Today’s Haiku
penguin business men
huddle with heads together –
eat hot paninis 

Useful Links
Something to be aware of:
This is a helpful post for those who have a book ready to go:

Reading Recommendations:
http://amzn.to/18SbSaG  Gold Dragon Haiku  - my first attempt at publishing poetry!

Join me on Twitter at: teagankearney@modhaiku

To all story lovers out there, good reading, and to those of you who write, good writing.

Tuesday, 13 August 2013

STREAM OF CONSCIOUSNESS


 
Stream of consciousness is a technique used when a writer wants to illuminate the internal world of a character by showing their thoughts as they pass across the mirror of the mind.
Just as an exercise, write down - even for 10 to 15 seconds - your thoughts as they arise. 

pale grey sky light blue clear in the distance they’re up what colour for the bathroom leaves moving should I wear the blue or the purple what should I give him faint breeze  town or country blog edit poster nothing tired spacing out better look lively ouch traffic grey green lush forest

As you can see, my mind is more like a bubbling pot that splashes hot water all over the stove, and even with punctuation wouldn't have much coherence.  So when a writer uses stream of consciousness they are using it with intent and every word is deliberate and serves a purpose relating to how they are portraying a particular character.

Virginia Woolf in Mrs. Dalloway and James Joyce in Ullysses are two of the most well known exponents who have used stream of consciousness successfully. The advantage is that there is an immediacy (okay, maybe not in my example) to the writing as the reader experiences exactly how a character reacts to circumstances and events.  The disadvantage is that it can be difficult to write and to read. 

There are a certain number of people who never finish Joyce’s book in particular because they find it hard to read. In a famous 1933 US court decision, Ulysses was labelled dirty, blasphemous, and unreadable. Others, including the playwright Samuel Beckett, and poets Ezra Pound and T. S. Elliot, declared it brilliant. This is a long book, and takes time to read – there are even guides and lectures – but I’d put it on a to-be-read list any day for aspiring writers. 

Writing Update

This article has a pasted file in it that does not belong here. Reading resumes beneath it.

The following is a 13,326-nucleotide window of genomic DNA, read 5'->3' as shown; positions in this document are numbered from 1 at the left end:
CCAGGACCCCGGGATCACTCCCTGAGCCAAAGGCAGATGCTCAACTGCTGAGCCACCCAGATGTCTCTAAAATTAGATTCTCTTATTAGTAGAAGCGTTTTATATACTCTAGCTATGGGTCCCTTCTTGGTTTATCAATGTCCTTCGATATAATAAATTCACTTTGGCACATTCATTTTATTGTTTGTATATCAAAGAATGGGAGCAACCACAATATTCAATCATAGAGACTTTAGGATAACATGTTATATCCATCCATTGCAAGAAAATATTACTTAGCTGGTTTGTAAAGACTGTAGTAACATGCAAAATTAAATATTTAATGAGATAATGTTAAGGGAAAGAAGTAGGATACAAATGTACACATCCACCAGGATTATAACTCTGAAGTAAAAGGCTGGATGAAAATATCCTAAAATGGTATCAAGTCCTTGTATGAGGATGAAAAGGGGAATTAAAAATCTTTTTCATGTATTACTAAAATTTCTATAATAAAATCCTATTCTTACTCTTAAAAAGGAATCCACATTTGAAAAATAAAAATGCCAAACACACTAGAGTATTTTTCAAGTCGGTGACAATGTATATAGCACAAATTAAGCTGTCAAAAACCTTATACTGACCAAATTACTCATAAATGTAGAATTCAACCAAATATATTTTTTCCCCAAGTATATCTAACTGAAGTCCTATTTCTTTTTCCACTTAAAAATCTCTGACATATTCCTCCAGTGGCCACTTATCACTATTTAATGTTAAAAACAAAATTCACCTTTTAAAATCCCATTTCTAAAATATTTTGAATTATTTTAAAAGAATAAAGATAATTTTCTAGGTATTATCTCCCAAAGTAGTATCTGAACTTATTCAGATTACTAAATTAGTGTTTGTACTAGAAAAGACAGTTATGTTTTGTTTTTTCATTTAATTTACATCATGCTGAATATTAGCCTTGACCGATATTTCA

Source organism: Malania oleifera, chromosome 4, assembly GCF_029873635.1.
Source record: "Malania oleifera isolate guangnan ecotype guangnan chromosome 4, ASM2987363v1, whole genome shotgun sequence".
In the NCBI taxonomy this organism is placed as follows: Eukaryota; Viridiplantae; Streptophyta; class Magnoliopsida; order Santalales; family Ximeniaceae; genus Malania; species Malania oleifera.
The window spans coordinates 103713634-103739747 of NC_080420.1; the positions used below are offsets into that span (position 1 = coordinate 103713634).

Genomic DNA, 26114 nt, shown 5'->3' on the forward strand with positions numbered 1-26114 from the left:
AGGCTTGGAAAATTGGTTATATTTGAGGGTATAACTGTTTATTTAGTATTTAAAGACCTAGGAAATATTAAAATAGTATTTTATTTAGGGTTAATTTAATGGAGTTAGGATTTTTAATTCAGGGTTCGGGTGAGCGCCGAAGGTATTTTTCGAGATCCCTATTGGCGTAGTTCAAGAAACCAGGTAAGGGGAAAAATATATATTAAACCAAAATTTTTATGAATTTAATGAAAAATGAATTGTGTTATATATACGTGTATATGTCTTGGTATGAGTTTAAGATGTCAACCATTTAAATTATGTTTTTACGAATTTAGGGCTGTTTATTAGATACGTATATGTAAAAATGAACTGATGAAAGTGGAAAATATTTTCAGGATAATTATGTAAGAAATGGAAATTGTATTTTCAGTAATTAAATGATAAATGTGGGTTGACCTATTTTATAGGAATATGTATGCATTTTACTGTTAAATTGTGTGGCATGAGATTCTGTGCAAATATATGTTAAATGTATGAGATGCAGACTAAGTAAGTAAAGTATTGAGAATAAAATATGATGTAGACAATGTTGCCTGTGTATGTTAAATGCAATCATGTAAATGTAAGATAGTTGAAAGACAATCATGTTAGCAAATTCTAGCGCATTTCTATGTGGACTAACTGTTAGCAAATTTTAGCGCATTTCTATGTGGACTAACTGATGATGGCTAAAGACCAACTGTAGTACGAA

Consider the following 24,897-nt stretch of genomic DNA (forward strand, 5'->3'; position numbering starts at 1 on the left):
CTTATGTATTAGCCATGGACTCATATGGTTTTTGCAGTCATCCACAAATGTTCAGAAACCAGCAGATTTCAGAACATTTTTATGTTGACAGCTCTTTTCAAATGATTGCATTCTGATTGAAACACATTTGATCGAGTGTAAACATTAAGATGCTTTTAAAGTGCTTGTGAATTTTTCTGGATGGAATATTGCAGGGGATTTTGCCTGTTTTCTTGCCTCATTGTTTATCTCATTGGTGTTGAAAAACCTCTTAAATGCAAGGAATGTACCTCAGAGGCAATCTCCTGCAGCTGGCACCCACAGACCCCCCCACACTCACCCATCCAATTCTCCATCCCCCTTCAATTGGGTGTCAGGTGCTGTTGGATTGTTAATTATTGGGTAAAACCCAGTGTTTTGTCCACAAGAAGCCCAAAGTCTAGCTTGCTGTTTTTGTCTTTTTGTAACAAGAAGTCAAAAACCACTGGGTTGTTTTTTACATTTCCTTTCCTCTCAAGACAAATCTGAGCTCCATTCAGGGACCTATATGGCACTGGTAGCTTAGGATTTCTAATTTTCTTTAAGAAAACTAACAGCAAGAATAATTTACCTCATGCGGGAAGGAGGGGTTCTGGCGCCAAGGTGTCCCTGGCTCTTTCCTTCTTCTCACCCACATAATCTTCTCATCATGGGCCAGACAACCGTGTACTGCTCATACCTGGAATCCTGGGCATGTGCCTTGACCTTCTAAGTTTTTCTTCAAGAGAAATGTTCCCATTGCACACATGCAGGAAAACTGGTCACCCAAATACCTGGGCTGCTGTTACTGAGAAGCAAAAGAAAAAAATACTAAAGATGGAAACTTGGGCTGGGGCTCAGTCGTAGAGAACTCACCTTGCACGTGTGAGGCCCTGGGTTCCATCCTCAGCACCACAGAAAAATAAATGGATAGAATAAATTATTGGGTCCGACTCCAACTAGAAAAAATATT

I’ve had a break for about a week and I’m rediscovering the importance of routine. I have the greatest admiration for writers such as  Mrs. Gaskell, a 19th century rector’s wife, who wrote many of her novels and short stories while sitting at the kitchen table with her children under her feet, as I find it’s taking time to re-establish my writing rhythm.

I remind myself endlessly of the importance of details – not the how many times has she had breakfast today kind of detail – but the 2/3 and even 4 word repeated phrases that ProWrite picks up. And I’m getting faster but it’s painstakingly labour intensive work. However, the task is not without pleasure and the reward is a tighter piece of writing, which is good. 

My activity on Google+ has reduced and I didn't write a post for my blog last week. It felt like I was neglecting a child. Writing posts takes time out of the editing marathon but I do enjoy writing them and I did miss it!  So, I’m working on getting back into the Googlesphere and reciprocating with the many supportive writers I’ve met there.

So thank you for visiting. Your reading this blog is important to me (yeah, I know I sound like one of those voices on the end of the phone) but I mean it!  

Today’s Haiku
single raindrops race
downwards to join with others –
burbling with laughter

Useful Links:
For anyone wishing to investigate self-publishing, the following link gives a straightforward overview of the process.
For those who have not attempted Joyce’s Ulysses, this post is a good starting point. http://biblioklept.org/2010/06/16/how-to-read-james-joyces-ulysses-and-why-you-should-avoid-how-to-guides-like-this-one/

Reading Recommendations:
http://amzn.to/18SbSaG  Gold Dragon Haiku  - my first attempt at publishing poetry!

Join me on Twitter at: teagankearney@modhaiku

To all story lovers out there, good reading, and to those of you who write, good writing.

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Apart from writing, I'm compiling a bucket list of places I'd like to  visit...from Iceland to Hawaii and onwards....